The latest collection of PapercutZ's Smurfs has been released, and it's been awhile since I complained about the last one, so they're due for another round of nit-picking. The 9th book The Return of the Smurfette is a mixture of short stories featuring the Smurfette in minor roles and one-page gags that were part of an album-length collection. Rather than focus on the translation issues, I'd rather focus on the titles for the one-page jokes.
When I saw the first set of Smurfette stories, I was dismayed to see that they left out the descriptive 'Smurf' titles above the comics. I found this strange because a single page joke was shown in a previous book (The Smurfs and the Howlibird), and THAT one had a title above it.
These scans are taken from Marvel's limited 3-issue comic run, back when they were still remotely interested in producing material aimed at children. Half of a typical issue were slimmed-down single-page jokes, while the other half was attempts at doing crude imitations as drawn by Dan Decarlo (yes, THAT Dan Decarlo). Somewhat appropriate for the man who worked on Homer the Happy Ghost. If only there were taller and leggier versions of the Smurfette, he might've stood a chance.
Dan Decarlo may have been a prolific cartoonist, but he was no Peyo. His attempts at the off-model Smurfs wouldn't even earn him a job for a ghost artist for Studio Peyo. To further add insult to injury, the cover page and the interior title panel were the same image, only reversed. If you've ever wondered why so many Manga artists were reluctant to release their works over unless they were left unflipped, you'll notice a certain artistic shift. Certain mistakes become glaringly obvious when they're mirrored.
But the real crime was taking the original Smurf material and cutting them up. To make the comic more condensed, they moved some panels around, and in some cases, compressed them. As a result, a lot of the pacing and timing leading up to the finale was lost. It was as if Marvel thought their audience wouldn't be able to appreciate the European model of four layers of panels instead of the traditional three.
As an example of the Animated series toning down the violence, they left out Farmer Smurf kicking away the scarecrow, and Grumpy Smurf being cropped out of the admiring crowd.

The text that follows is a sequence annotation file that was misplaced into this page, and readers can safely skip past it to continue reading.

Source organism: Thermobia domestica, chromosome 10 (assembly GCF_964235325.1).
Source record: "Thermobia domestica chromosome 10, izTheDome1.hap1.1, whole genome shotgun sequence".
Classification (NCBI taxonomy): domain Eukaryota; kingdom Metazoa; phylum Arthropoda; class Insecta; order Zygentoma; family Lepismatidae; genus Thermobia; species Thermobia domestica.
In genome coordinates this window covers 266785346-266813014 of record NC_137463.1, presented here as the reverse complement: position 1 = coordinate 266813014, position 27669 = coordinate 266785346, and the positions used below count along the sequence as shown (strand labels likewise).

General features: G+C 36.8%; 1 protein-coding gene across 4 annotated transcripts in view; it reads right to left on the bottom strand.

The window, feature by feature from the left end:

I don't recommend reading the Marvel issues other than as a historical curiosity to see just how badly they mangled their attempts at mimicing the Smurf property. If you insist on indulging in visual sadomasochism, I suggest the oversized Smurfs Treasury, where you can enjoy all three issues with a wraparound cover that's more attractive than the interior. If you don't mind chopped up and pasted comics and bootleg-style drawings heavily scribbled from the plots of the TV series, this is the kind of product for you!
To further confound the issue, while the majority of the main feature of single-page jokes in the PapercutZ version had no titles, the remainder of non-Smurfette-related jokes had titles on them. In this case, Marvel put some more effort and imagination with these titles, though they didn't have to try too hard. One exception was this, which was titled "More Romeos and Smurfette", which was a blanket statement for a few more Smurfette-related comics.
Also, a minor tip - when the nameless Smurf is engaged in rising emphasis on getting dismal fortunes, the cries of dismay should become increasingly larger, not large and then medium in comparision.
"There are none so Smurf as those who will not Smurf" In a rare case, I actually prefer the new translation to the older version.
This is another too literal translation. "Whatever is well-Concieved can be clearly explained." I much more prefer the simpler title here:
"Strike the Smurf while its still Smurf" The title for the below one comes from an unpopular Beetles song (but popular Newgrounds animated video), the Maxwell Edison Story.
Unlike the TV show that replaced taking a hammer to Brainy Smurf's head with him getting thrown out of the village whenever he got too annoying (which was often), it seems to have been left intact in this case. One wonders why this was left mostly intact, when it could've simply been skipped over, and what an innoculous kid who enjoyed the show must've thought when seeing the insufferable genius getting a well-deserved beatdown.
Also, if anybody knows the original blog that posted this example of an earlier version that allowed the presentation of a Black Smurf, let me know so I can give a proper link.
Oh, and this was retitled, There's no Smurfcounting For Taste, which is certainly better.